The popularity of the competition further enhanced the brand and created customer loyalty. Additionally, the company developed a permanent, digital home for the holiday artwork at www.redcupcollection.com.

The beauty of this campaign wasn’t that Starbucks was asking customers to come up with new ideas, but it was that they provided a platform to showcase how people spent their time as they enjoyed a cup of their favorite brew.

Retro: Crimestoppers

It was more than 40 years ago when an Albuquerque, New Mexico police detective came up with an idea to help solve a backlog of crime mysteries. The idea was simple: solicit the public for information about the unsolved crime to which the police may not have had access. If successful, the hope was that the information provided would help police crack the case and ultimately lead to an arrest and conviction.

The incentive to the anonymous tipster would be a cash reward. According to Crime Stoppers:

Members of the local community, media and law enforcement, came together in partnership to begin the effort to provide crime-solving assistance to law enforcement, and the first Crime Stoppers program was born on September 8, 1976.

In 1976, the word “crowdsourcing” simply didn’t exist, but it is evident that the philosophy did based on the work Crime Stoppers was doing to address issues of crime in local communities. While this collaborative partnership with the media, police and the community began with a telephone tip line, the organization now takes anonymous tips through the internet, too—a reflection of the modernization of an organization to evolve with changing times and technologies.

Crime Stoppers presently operates around the globe and has a 95% conviction rate on cases where tips are submitted, according to the organization’s website. There, viewers can also find an up-to-date tracking log of the success of the program. So far, more than 700,000 arrests have been made.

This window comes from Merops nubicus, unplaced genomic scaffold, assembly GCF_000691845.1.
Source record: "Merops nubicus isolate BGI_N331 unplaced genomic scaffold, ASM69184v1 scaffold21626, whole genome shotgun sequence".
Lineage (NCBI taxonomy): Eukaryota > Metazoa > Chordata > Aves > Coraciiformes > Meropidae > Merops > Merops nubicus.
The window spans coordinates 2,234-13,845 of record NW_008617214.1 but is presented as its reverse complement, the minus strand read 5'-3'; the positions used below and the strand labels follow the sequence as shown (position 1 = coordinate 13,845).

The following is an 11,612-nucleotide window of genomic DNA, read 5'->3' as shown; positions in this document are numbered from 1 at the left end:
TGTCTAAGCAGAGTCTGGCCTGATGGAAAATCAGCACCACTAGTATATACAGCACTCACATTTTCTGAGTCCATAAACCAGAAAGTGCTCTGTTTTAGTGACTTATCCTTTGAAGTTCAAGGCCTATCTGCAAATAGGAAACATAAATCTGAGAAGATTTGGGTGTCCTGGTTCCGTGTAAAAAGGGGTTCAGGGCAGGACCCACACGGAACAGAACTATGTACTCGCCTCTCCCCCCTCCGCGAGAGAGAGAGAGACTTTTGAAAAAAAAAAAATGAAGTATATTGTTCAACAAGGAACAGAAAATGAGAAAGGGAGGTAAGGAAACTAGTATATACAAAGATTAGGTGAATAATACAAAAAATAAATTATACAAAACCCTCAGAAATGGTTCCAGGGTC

Do you have a tip to share? Call Crime Stoppers USA at 1 (800) 222-TIPS.

Final Thoughts

For strategic communicators looking for permission to use crowdsourcing, it already exists in one plank under the typical 12 functions of public relations’ competencies: trusted counsel. It is here where a communicator can use information gathered from stakeholders to provide trusted counsel to an organization’s leader. Done correctly and effectively, the information gleaned can offer the communicator primary informal research to use for consideration.

But it takes courage and a sense of humility to employ this strategy to address a challenging opportunity. Leaders must be willing to recognize that they nor their team has all the answers and that the collective “we” may offer insight we have yet to consider. Additionally, crowdsourcing can help leaders avoid groupthink by having others outside the organization’s inner workings to think of solutions to the problem.